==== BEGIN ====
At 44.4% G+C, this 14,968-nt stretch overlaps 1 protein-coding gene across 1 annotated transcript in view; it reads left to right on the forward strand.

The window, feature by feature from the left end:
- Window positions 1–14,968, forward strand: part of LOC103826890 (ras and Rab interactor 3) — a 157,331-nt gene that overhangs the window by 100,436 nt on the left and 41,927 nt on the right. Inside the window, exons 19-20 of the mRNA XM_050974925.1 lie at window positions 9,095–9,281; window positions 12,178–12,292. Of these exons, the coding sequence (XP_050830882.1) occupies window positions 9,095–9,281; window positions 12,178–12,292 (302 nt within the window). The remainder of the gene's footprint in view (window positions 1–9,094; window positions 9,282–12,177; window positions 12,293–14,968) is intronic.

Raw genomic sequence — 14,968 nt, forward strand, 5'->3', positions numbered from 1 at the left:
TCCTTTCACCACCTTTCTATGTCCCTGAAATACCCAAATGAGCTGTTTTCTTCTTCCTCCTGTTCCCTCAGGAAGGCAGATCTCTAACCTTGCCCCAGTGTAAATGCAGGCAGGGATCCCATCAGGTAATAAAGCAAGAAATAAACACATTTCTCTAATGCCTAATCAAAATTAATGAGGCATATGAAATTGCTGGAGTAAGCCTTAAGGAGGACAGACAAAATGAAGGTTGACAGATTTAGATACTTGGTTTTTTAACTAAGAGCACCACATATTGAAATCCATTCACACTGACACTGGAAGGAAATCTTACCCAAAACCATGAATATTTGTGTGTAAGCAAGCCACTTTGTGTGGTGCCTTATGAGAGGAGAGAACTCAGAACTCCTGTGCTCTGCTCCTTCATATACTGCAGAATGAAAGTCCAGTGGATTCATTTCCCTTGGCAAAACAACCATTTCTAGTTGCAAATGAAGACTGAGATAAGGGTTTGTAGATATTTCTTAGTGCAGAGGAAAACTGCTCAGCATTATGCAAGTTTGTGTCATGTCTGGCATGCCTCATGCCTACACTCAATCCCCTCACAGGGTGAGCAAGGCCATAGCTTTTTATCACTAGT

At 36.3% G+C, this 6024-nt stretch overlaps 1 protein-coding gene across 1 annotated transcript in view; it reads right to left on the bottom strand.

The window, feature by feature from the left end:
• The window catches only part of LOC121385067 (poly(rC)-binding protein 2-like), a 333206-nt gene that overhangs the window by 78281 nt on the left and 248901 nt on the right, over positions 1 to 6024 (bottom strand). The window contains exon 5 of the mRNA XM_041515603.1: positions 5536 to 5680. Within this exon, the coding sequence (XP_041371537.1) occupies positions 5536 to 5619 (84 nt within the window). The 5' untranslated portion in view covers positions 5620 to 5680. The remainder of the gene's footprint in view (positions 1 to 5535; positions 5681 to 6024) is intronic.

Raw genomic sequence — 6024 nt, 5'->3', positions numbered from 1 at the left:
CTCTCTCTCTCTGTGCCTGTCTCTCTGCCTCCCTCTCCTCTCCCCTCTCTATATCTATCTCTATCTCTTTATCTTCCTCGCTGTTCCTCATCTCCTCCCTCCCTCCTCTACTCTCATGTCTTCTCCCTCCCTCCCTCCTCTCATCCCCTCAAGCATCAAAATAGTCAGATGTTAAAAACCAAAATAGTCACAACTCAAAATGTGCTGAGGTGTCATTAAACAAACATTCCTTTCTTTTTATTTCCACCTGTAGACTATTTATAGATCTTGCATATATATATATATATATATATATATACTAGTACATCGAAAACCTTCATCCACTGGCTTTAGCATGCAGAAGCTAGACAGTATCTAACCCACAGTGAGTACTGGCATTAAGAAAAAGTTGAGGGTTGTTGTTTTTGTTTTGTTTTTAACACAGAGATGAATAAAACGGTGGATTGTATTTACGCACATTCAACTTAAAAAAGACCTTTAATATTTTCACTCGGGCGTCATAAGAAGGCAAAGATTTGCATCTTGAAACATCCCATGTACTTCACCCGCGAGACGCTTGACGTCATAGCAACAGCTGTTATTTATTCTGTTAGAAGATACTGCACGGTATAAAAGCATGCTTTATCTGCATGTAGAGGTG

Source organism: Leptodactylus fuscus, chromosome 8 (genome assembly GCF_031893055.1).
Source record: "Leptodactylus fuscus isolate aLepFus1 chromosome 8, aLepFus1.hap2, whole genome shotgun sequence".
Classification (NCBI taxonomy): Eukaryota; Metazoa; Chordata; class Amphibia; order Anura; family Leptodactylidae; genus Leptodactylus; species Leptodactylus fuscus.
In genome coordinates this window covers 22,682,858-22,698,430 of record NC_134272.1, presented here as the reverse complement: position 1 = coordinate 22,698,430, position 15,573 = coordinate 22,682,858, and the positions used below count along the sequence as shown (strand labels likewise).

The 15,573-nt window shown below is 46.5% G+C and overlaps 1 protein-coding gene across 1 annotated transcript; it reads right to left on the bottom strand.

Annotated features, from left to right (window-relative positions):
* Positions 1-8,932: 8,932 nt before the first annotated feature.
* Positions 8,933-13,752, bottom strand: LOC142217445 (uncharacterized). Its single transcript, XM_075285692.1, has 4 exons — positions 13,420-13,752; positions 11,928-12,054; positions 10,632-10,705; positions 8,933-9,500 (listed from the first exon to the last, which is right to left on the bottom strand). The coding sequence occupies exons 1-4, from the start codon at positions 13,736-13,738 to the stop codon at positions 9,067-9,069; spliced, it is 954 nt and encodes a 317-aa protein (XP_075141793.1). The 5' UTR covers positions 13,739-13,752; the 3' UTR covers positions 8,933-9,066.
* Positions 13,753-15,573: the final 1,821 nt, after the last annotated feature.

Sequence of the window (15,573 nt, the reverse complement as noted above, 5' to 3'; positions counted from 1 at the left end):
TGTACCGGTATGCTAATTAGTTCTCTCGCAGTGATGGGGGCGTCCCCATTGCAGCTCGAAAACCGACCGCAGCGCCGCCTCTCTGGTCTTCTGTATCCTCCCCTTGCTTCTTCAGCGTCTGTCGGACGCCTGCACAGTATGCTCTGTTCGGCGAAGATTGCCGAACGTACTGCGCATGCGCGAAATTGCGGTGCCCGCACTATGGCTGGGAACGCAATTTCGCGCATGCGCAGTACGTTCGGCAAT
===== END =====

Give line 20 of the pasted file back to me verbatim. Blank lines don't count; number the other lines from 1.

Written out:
Sequence of the window (15,573 nt, the reverse complement as noted above, 5' to 3'; positions counted from 1 at the left end):